• Tony Conner_2
    Tony Conner_2 Member Posts: 443
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    Standard...

    ... boiler efficiency calculation: Net heat output of the boiler divided by the heat input of the fuel, over the same time period.
  • Marty
    Marty Member Posts: 109
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    .

    Tilapalia ?? the kind of fish that is?

    Multiple heat exchangers off a boiler. shell and tube for ease of cleaning, divide the load in a way that one at a time can be taken offline for cleaning on a schedule.
  • Rich Kontny_5
    Rich Kontny_5 Member Posts: 116
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    Ludell

    Mark,

    Look up "Ludell" a company now owned by Ellis, They make hot water this way with direct firing into the water with natural gas and using the condensate as the domestic water source.

    They claim mid 90s for efficiency. I have visted there mfg. facility here in Milwaukee. We provide some of the OEM products for there gas trains etc.

    Have since seen their products in commercial laudries and cement batch plants.

    Rich
  • tim smith
    tim smith Member Posts: 2,752
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    Ludell heaters

    One of my clients, large seafood processor put one in for one of their plants, has been quite reliable for them.
  • bob_46
    bob_46 Member Posts: 813
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    Careful

    Once you add steam to water I don't believe that it's still potable. The use of steam for humidification is frowned on if the boiler water is treated at all. Something about amines.

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  • ttekushan_3
    ttekushan_3 Member Posts: 958
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    yeah. I see these numbers thrown about.

    especially at "pusher" web sites with a lot of hydronics to sell. No citations, no valid peer review studies with equivalent installations anywhere to be seen. Certainly no consideration of embodied energy over the product lifecycle against realistic product life expectancy.

    Yet all over the country (university of Utah, Ohio State University, Kent State, and some of the Ivy League campuses and many more) steam distribution is being EXPANDED for campus needs including DHW and district heating/cooling. All of the newer buildings use HW heating from steam shell and tube heat exchangers. Their reason for doing this is that the steam is the most efficient means of transporting heat energy currently available.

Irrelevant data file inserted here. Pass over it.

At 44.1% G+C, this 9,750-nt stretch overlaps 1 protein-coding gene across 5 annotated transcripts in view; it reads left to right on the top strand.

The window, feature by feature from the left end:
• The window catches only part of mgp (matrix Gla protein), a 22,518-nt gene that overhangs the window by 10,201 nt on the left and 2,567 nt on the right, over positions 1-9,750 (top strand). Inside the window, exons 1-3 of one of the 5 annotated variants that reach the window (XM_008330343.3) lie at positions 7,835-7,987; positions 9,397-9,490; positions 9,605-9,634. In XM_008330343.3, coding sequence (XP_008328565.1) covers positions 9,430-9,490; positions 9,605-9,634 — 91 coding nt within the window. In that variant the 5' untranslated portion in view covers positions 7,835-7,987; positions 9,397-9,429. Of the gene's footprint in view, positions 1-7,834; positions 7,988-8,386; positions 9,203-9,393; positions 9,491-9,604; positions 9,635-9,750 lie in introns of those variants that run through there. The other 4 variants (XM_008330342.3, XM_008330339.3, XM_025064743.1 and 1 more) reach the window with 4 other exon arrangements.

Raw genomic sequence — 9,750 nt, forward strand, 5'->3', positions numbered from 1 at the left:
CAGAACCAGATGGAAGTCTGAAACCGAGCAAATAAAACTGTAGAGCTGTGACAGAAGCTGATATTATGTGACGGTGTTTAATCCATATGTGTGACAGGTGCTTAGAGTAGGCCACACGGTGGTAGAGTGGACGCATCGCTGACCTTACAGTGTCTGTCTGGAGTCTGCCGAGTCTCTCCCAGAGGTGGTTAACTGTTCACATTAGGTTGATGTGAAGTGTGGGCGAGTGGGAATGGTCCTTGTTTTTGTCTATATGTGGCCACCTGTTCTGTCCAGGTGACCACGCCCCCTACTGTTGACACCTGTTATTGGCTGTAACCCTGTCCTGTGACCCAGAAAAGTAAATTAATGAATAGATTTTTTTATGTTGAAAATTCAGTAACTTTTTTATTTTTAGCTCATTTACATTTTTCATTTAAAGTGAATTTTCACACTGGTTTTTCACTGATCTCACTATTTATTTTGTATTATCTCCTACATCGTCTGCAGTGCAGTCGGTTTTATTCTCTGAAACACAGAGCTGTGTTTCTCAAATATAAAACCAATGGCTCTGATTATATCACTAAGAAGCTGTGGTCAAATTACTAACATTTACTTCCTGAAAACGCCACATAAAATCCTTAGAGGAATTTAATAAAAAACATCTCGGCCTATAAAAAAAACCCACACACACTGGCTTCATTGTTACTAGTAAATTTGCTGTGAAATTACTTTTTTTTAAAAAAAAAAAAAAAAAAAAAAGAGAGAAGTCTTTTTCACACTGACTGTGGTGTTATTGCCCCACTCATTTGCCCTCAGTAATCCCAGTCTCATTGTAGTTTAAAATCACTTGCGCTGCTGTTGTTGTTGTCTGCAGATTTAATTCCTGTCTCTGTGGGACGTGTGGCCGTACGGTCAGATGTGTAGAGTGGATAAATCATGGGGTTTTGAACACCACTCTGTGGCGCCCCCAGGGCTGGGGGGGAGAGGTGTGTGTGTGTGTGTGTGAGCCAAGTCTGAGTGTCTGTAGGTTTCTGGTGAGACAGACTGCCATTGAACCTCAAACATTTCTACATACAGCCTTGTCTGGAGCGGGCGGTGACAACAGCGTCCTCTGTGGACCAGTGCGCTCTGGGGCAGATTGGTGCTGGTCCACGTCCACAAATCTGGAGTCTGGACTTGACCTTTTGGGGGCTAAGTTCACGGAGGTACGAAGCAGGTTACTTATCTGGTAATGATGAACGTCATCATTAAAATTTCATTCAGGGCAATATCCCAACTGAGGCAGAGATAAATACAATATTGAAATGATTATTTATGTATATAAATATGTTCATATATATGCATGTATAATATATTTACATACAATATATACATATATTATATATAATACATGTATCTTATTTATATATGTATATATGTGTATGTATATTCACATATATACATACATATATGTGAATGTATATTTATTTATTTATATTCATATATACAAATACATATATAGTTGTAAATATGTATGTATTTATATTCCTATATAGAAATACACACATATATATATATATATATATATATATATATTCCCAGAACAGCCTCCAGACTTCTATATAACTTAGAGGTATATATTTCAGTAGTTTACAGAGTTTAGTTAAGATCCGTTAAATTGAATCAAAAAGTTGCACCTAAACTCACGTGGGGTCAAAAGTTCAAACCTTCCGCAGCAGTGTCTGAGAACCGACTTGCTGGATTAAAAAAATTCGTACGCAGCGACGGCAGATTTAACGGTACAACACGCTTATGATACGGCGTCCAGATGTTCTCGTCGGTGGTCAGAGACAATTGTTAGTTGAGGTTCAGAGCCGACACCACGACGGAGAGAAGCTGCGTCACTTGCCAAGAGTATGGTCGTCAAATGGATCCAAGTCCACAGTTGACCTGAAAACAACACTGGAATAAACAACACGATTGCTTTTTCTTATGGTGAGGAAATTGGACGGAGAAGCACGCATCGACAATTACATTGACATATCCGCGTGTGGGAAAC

Come on. Steam's a gas thats lighter than air that carries about 1000 btu/pound total enthalpy in which transport pressure drop is quite small and where losses @125psig are about 1% per piping MILE. Discrete economizers of all sorts are available and regularly used in facilities where management is serious about steam. [When a facility's management refuses to invest in these sorts of things its clear that the energy wasted by their steam processes is a self fulfilling prophecy.] Flue gas condensers get you in the 97% heat utilization territory while keeping the extraordinarily low reticulation energy requirements inherent with steam distribution.

    Steam's green alright. But conventional wisdom, vague impressions, and shocking levels of ignorance or sloppiness on the part of operations compromises its performance over time. Just like what will happen to the new (and therefore infallible, so I've heard) technologies out there. There appears to be a motivation to keep conventional wisdom and these vague impressions in the minds of management and the buying public right where they are.

    -Terry
    terry
  • Tony Conner_2
    Tony Conner_2 Member Posts: 443
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    There...

    ... are lots of food-grade water treatment programs. The use of amines at least used to depend on what kind (there are several) and the ppm. It should also be noted that not nearly all water treatment programs utilize amines. There are numerous ways to skin this particular cat.

  • Mark Eatherton
    Mark Eatherton Member Posts: 5,853
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    Yellow Perch

    is the fish of choice...

    ME

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  • Mark Eatherton
    Mark Eatherton Member Posts: 5,853
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    Thanks to everyone for their input...

    I think that due to chemical considerations he's going to look at a different alternative.

    ME

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  • Sweet

    How True
This discussion has been closed.